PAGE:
Wocka wocka wocka wocka.
Even if you’re not a kid of the 1970s and ’80s who, like me, erased hours of their youth blasting Atari’s Space Invaders or spinning among crudely-rendered interstellar debris in the game Asteroids, you likely know the “wocka wocka” sound of a chomping Pac-Man. Atari was one of the first video game producers, releasing a slew of iconic games.
My sister, our neighbor Laurie Ronning and I spent countless afternoons straining our thumbs with Atari joysticks, filling the time between reruns of “Gilligan’s Island” and cruising on our banana-seat bikes.
Our passion for Atari aligned with an era when increasing percentages of women were computer scientists. Their ranks grew steadily through the ’70s, with women holding well over one-third of computer science jobs by the mid ’80s. Then something changed.
“There was this pivotal period in the 1980s where we realized there was this shift in the participation of women,” said Daniela Rosner, an assistant professor in Human Centered Design and Engineering at the University of Washington. “There was a theory that this had something to do with game design, and the way in which gaming was marketing more to boys.”
Since the mid ’80s, the percent of computer jobs held by women in the U.S. has declined year after year to roughly one-quarter today. There are lots of reasons associated with the slide — including advertising prominently featuring boys playing computer games.
To help bring attention to those past, higher participation rates and to share the stories of pioneering women in computer science, Rosner has teamed up with visiting professor Pernille Bjorn to create AtariWomen. The initiative is a research project that profiles the women who helped design and build Atari’s games some four decades ago.
AtariWomen is making its debut at Emerald City Comic Con in Seattle on Friday. Rosner and Bjorn, a University of Copenhagen professor temporarily visiting the UW, are hosting a panel at the event. The lineup features women in the gaming industry, including some who worked at Atari and the first U.S. video game champion, winner of the Atari 2600 National Space Invaders tournament in 1980.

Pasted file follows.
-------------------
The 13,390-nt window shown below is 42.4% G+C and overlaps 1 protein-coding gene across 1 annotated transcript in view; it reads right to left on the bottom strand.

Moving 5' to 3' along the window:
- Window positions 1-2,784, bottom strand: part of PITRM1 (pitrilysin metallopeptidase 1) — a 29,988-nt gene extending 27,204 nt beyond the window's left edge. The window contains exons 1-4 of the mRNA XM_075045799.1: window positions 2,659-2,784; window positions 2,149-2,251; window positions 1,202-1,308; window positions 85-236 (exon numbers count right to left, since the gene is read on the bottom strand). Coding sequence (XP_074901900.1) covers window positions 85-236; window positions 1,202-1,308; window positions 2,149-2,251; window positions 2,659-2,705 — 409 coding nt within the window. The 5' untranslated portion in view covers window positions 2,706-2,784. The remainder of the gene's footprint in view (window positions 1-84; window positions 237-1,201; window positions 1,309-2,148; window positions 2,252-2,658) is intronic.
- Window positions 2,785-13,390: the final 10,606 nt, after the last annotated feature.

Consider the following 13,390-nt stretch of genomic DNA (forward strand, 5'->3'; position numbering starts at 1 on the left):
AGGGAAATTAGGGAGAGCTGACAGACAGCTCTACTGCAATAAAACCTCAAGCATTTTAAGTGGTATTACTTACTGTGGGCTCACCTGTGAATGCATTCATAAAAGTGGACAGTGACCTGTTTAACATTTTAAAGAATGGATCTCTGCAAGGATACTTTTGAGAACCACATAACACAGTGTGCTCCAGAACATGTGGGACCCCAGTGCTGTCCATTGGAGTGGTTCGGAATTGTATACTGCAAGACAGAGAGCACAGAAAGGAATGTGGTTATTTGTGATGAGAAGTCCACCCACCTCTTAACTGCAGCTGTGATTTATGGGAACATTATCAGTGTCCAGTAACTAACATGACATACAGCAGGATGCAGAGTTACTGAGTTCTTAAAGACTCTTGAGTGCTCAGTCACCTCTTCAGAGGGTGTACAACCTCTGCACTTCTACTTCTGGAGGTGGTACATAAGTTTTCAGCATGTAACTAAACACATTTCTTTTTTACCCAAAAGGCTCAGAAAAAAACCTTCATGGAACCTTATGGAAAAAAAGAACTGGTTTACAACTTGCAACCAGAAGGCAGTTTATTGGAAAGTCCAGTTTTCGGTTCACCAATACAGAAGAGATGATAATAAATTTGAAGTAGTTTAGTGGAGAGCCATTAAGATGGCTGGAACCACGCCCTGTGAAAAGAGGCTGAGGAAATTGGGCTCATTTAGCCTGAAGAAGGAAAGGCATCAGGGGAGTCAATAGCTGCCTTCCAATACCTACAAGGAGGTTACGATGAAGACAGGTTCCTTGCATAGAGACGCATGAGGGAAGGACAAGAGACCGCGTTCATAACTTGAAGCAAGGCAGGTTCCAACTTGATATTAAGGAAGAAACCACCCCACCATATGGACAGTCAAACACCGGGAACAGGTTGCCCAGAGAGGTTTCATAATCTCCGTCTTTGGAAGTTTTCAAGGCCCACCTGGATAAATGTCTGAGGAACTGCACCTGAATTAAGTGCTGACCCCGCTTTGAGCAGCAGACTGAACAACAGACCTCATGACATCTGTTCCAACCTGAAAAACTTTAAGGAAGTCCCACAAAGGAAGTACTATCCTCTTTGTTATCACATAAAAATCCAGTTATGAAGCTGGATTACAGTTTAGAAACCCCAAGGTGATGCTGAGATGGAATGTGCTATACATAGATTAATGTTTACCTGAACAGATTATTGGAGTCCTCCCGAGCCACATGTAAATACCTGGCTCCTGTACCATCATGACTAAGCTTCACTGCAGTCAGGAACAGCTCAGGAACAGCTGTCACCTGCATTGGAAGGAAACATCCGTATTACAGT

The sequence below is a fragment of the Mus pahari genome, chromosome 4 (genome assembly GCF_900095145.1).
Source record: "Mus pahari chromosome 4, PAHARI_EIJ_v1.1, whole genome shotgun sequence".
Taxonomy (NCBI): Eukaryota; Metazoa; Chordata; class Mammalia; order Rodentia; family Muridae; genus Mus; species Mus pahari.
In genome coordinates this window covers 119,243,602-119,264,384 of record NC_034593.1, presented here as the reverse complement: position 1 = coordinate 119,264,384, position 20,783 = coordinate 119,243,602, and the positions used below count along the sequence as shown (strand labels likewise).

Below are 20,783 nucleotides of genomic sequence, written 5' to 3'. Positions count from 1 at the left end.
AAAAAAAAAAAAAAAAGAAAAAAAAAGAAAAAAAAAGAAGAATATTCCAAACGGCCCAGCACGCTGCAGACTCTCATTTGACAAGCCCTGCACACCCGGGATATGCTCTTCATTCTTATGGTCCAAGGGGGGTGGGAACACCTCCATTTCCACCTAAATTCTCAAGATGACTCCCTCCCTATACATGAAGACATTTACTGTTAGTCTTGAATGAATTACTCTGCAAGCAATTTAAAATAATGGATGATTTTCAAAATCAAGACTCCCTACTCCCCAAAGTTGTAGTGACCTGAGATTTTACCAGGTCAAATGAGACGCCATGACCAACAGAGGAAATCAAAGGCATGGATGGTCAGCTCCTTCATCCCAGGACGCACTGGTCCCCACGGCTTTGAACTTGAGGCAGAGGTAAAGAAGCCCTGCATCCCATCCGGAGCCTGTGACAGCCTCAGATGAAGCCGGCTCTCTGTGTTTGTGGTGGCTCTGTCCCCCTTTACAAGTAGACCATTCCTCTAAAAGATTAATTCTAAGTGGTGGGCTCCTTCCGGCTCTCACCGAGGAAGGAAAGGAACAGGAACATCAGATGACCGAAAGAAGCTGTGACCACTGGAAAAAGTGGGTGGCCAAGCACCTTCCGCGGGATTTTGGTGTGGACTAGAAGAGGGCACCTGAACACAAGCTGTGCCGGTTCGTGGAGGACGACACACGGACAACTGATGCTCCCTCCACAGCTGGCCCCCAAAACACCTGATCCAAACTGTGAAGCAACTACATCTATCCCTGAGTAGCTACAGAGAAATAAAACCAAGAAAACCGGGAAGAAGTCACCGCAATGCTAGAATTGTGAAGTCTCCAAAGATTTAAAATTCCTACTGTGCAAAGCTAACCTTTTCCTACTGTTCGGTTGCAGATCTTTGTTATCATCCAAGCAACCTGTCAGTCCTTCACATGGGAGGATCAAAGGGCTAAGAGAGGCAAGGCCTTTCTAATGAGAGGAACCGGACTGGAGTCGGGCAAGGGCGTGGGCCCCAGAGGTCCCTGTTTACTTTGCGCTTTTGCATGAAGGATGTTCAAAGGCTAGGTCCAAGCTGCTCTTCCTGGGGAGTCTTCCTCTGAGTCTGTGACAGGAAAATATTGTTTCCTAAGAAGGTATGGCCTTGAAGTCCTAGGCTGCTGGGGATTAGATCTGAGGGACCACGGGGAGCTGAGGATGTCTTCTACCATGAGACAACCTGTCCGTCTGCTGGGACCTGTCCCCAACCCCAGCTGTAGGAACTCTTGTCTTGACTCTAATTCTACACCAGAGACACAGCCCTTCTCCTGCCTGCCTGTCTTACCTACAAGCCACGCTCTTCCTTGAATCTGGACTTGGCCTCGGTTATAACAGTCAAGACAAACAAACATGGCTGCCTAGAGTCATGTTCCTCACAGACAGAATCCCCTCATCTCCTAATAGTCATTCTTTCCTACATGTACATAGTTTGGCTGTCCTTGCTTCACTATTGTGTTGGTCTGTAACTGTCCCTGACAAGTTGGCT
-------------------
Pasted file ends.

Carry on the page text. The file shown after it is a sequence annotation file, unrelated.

They’ll also have an interactive popup exhibit with Atari 2600 game cartridges signed by the women who helped create them. UW students are building an Atari Woman e-textile costume decorated with lantern-like cubes featuring graphics from the games. The exhibit will have a remixed version of Pac-Man with a maze of binary 1’s and 0’s navigated by a cartoon female developer instead of a chomping yellow circle. The ghosts are replaced by stylized bugs representing the software bugs that plague engineers.
Rosner and Bjorn are eager to give the former Atari employees a chance to share their experiences. The history of gaming is dominated by tales of the hard work and success of men, giving shorter shrift to the role of women, the professors said, focused on stories of harassment or stereotypes of women workers. AtariWomen aims to broaden the narrative.
“If people start talking about these stories when they talk about gaming,” Bjorn said, “this will be a success.”
The professors considered profiling the women who were early graphic designers for Apple, the British women who worked on breaking cryptic codes during World War II or the women who programmed the first all-electronic, programmable computer, the ENIAC. The 2016 film “Hidden Figures” is another recent effort to highlight diversity in tech, presenting a fictionalized account of the African American female mathematicians who worked for NASA during the Space Race.
There are plans to take the AtariWomen exhibit on the road, including a show at Seattle’s Living Computers: Museum + Labs and elsewhere.
Rosner and Bjorn chose the Atari engineers in part because many are still alive and given the timing of their employment around the peak of women’s participation in computer science.
The professors explained that the broader goals of their research include boosting the number of girls and women interested in computer science, as well as breaking down definitions and misconceptions about the sector that exclude people by gender, age, sexual orientation, education level and other traits. They emphasized that it is essential that the field is inclusive.
“Technology shapes all kinds of life, work, families, whatever you do in today’s world.” Bjorn said. “It’s essential that the people who create the technology represent the people who are going to use it so you are not leaving people out, or producing technology that has problematic impact, that has unanticipated consequences.”Editor's Note: Funding for GeekWire's Impact Series is provided by the Singh Family Foundation in support of public service journalism. GeekWire editors and reporters operate independently and maintain full editorial control over the content.